Hello! Natasha May now on deck with you.
The former Liberal treasurer Josh Frydenberg has broken his silence on his government’s former leader Scott Morrison’s secret assumptions of five ministries, including his own portfolio.
In an interview with Niki Savva for her book Bulldozed, Frydenberg said he can’t actually remember Morrison saying sorry when he first called his former colleague following the revelation.
I don’t think there was any reason for Scott to take on the additional Treasury portfolio. The fact he did take it, and it was not made transparent to me and others, was wrong and profoundly disappointing.
It was extreme overreach.
The inquiry into Scott Morrison’s secret appointment to five additional ministries will report on Friday. My colleague Paul Karp has this:
In August, Anthony Albanese launched the inquiry by former high court justice Virginia Bell after receiving solicitor general’s advice that the additional ministry appointments were legal but “fundamentally undermined” responsible government.
Bell will report on the “facts and circumstances” of Morrison having himself appointed to administer the health, finance, industry science energy and resources, home affairs departments and treasury during the Covid-19 pandemic.
That will include the implications of the appointment on the functioning of government, the structure of the ministry, the accountability of the executive to the parliament, and public confidence in government.
In November the former health minister Greg Hunt confirmed he had provided a statement to the inquiry – but we don’t know the extent of Morrison’s cooperation beyond that he was approved for taxpayer-funded legal expenses related to the inquiry.
As to what happens next – that will be up to the Albanese government. At the least, we are expecting reforms requiring ministerial appointments to be disclosed publicly and to parliament.
Albanese has previously accused Morrison of misleading parliament, while the deputy prime minister, Richard Marles, has said there should be “severe political consequences” for Morrison.
The appointments are also indirectly under scrutiny in the federal court, where Asset Energy is challenging Morrison’s personal decision to scuttle the PEP-11 permit to explore for gas off the coast of Newcastle. That case is likely to be removed to the high court now a constitutional argument has been added by the plaintiff.
Morrison has defended the arrangements as a “necessary” safeguard in “extraordinary circumstances” that were done with the “best of intentions”.
Australia’s big super funds, the big banks, the Future Fund and huge investment firm Blackrock will meet with Jim Chalmers on Friday in the latest push to tackle the shortage of affordable housing.
Ahead of Friday’s meeting in Sydney, the treasurer said he was “bringing some of the nation’s most influential investors to the table to work with governments to address the big issues facing our country” including boosting housing supply.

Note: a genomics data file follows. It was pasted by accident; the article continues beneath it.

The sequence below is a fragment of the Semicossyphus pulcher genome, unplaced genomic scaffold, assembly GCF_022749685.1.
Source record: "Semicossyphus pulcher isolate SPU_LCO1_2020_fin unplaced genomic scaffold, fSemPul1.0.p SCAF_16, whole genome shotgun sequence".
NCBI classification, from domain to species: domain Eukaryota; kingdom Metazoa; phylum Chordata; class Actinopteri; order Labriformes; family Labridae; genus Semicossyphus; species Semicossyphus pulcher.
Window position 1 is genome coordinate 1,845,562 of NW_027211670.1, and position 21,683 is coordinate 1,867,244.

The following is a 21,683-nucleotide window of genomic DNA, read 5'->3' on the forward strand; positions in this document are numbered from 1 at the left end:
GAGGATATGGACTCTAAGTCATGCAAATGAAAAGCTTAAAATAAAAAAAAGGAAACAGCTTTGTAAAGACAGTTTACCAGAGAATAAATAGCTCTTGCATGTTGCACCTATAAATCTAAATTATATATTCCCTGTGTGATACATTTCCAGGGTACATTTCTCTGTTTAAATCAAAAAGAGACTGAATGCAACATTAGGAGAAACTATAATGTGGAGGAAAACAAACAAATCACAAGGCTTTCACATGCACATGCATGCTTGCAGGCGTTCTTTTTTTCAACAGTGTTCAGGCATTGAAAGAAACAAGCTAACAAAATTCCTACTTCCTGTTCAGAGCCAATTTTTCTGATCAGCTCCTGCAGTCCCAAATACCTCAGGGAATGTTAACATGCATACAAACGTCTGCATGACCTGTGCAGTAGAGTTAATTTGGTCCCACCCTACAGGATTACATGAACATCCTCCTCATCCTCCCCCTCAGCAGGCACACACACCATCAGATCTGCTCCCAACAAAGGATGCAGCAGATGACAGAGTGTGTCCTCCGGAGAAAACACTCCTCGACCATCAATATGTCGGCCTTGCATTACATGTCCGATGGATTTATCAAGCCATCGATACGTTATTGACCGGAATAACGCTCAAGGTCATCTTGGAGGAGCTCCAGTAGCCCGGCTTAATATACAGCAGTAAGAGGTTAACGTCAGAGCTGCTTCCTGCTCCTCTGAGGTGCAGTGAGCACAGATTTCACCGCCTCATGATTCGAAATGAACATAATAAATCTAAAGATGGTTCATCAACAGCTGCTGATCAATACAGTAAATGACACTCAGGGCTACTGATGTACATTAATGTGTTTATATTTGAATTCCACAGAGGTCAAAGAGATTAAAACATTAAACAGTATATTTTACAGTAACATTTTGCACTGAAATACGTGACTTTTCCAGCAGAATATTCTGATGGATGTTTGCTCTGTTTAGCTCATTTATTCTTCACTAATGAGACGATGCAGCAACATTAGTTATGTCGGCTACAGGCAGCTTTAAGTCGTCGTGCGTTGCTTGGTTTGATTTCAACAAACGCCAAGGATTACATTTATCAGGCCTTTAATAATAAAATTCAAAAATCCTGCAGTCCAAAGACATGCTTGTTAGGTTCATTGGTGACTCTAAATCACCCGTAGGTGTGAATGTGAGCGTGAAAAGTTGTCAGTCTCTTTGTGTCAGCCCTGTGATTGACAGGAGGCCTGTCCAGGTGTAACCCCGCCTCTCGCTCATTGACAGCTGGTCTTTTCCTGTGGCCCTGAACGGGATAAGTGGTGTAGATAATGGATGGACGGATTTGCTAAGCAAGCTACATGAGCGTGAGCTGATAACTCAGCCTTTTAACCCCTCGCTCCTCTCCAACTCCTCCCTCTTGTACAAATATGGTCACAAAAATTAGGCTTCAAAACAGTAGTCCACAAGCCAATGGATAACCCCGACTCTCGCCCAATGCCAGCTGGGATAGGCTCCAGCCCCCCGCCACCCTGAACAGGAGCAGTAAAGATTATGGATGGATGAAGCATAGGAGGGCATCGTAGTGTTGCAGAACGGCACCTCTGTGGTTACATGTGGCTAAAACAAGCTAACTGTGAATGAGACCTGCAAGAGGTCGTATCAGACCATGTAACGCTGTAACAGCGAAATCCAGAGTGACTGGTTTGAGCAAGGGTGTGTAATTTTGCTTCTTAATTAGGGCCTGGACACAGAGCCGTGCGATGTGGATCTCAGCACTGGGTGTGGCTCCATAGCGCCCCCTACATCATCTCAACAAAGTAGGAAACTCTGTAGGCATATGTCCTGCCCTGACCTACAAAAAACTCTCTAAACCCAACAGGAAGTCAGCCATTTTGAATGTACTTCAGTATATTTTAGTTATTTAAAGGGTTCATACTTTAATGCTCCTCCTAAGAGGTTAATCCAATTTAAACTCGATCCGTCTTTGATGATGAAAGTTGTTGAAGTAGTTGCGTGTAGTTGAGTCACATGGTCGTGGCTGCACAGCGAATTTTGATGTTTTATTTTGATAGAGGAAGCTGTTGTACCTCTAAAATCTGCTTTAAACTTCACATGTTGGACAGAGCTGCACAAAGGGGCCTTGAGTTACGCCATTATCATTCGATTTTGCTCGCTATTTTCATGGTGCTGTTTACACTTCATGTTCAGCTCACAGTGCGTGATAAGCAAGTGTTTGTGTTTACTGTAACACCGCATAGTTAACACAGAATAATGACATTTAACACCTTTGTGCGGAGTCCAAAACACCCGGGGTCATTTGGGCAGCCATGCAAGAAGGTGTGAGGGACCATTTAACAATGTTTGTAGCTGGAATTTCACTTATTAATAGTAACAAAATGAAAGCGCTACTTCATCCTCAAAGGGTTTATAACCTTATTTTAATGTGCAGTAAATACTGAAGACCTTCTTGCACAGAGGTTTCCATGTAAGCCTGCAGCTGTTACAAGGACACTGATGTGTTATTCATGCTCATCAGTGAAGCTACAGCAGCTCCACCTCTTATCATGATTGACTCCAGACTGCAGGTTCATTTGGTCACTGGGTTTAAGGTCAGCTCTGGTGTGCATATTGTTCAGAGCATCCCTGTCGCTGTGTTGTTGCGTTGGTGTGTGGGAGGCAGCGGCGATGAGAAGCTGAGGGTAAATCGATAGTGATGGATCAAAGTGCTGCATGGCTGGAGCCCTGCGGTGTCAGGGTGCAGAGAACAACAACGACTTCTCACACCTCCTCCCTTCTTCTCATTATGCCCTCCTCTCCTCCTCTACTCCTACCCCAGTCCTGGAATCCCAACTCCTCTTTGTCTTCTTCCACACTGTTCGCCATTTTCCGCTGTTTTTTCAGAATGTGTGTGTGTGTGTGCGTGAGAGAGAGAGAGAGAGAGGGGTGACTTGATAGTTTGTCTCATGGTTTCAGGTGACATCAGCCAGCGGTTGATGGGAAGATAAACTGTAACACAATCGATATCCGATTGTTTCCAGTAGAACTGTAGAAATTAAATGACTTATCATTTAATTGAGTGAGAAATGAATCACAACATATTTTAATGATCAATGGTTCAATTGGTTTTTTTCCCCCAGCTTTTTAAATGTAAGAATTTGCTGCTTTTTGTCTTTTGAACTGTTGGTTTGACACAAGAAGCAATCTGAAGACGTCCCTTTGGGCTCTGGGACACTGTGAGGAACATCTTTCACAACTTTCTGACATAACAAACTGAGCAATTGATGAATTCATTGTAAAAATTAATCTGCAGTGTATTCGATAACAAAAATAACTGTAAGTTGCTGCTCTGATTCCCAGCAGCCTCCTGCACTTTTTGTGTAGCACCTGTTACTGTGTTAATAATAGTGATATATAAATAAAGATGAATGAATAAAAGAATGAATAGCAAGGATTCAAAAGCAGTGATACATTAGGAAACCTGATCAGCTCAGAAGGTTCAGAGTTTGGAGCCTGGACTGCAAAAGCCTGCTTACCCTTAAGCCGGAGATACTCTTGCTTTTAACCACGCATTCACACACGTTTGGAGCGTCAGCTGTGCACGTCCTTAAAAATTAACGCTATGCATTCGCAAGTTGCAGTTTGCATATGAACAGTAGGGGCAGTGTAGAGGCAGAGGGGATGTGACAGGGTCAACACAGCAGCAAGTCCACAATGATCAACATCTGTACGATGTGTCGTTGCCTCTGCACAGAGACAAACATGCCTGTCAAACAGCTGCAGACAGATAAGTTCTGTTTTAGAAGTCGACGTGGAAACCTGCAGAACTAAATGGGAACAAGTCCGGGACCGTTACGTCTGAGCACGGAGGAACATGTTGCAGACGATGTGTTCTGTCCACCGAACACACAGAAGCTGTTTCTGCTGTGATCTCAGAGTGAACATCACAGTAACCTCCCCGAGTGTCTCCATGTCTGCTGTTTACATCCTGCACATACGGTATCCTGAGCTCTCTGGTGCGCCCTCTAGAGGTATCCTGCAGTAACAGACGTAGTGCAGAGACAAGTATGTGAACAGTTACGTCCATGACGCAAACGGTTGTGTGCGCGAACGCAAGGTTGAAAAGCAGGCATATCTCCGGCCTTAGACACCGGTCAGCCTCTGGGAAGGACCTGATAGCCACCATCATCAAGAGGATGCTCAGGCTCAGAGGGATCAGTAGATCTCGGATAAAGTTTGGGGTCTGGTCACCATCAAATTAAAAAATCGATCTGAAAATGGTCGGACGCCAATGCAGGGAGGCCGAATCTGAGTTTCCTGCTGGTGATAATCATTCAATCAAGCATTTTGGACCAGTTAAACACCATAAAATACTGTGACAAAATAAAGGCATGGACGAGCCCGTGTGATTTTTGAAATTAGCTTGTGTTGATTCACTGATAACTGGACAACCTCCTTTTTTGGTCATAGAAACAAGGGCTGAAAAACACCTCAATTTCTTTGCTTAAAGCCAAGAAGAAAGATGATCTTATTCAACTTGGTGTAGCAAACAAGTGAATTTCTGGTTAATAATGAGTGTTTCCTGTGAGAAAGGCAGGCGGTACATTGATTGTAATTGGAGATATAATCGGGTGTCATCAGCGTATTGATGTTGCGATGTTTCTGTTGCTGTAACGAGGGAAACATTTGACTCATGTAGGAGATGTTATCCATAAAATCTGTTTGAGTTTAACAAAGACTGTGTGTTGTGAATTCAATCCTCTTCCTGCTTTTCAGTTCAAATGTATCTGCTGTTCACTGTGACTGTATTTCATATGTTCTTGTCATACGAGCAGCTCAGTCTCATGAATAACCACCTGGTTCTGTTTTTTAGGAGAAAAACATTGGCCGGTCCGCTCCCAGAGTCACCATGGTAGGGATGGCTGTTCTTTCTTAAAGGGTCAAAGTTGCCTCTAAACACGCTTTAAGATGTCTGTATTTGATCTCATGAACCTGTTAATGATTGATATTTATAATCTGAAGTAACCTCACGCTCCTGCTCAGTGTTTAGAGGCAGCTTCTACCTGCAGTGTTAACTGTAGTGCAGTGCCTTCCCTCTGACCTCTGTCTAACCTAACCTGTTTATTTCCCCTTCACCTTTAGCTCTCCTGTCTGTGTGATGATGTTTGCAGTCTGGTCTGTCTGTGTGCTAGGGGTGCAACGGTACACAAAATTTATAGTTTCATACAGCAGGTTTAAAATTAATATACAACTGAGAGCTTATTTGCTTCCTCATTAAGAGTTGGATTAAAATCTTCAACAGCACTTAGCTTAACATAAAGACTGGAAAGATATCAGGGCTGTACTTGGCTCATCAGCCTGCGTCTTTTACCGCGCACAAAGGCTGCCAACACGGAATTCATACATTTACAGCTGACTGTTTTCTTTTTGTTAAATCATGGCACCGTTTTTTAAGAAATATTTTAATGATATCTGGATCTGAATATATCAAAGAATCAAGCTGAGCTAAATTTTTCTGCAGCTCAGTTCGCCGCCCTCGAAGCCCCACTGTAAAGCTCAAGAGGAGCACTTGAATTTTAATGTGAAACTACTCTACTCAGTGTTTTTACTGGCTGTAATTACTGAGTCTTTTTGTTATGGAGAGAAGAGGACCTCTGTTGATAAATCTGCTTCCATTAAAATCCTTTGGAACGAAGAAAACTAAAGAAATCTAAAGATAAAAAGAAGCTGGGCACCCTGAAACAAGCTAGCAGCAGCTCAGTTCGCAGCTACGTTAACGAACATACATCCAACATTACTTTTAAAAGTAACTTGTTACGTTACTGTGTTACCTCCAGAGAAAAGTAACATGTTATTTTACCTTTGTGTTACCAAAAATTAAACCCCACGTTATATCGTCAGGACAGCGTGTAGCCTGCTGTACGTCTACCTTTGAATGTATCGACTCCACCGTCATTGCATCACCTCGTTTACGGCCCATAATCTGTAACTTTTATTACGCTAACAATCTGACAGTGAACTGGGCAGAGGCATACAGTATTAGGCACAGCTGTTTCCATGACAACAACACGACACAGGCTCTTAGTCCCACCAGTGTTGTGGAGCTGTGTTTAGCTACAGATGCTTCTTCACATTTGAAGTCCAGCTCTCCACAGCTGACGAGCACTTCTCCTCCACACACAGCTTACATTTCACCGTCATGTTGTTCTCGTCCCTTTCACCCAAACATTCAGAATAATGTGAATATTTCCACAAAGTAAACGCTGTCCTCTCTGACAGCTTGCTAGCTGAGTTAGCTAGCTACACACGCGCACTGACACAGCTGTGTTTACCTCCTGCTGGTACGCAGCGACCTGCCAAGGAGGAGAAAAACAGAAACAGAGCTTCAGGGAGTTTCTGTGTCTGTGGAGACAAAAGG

“I will host the first investor roundtable aimed at facilitating more institutional investment in housing supply and affordability,” Chalmers said. “We’ve identified a number of areas where we think Australians can benefit most from more targeted, institutional investment in our national priorities including housing supply and affordability, the energy transition, manufacturing and the digital economy.
“Starting with housing today, we will work closer than ever before with leading investors, major banks, global asset managers and superannuation funds to promote stronger investment in these priority areas.
“After a decade of division and drift, we have a new approach – to bring people together.”
Good morning. It’s already been a huge week but there’s still more to go today and Natasha May will be along shortly to help make sense of what’s going on. But first, let’s have a look at the big stories this morning.
Our top story is an exclusive by our political editor, Katharine Murphy, about the fierce internal Labor battle and collective anxiety that raged behind the scenes before Anthony Albanese got his way with a policy for an emissions target of 43%. It proved a successful policy because it wedged the Coalition and helped to neutralise the divisive climate wars.
The first big electoral test for both parties since May comes with tomorrow’s state election in Victoria where Daniel Andrews is favourite to retain power as Labor premier. We have an explainer about all those policy promises and how they might enable you to figure out how to vote, plus a look at each party’s costings, released yesterday.
Labor’s win back in May flushed out the decaying Coalition administration under Scott Morrison and we’ll all be reminded of those days today when former high court justice Virginia Bell publishes her report into the former prime minister’s “secret ministries”. Just what went down – and what impact did it have – when he appointed himself to administer the health, finance, industry science energy and resources, home affairs departments and treasury during the Covid-19 pandemic? Hopefully we’ll get some answers.
And looking to the future, banks and investors will meet the treasurer, Jim Chalmers, today to discuss the government’s strategy on affordable housing.
Let’s get started.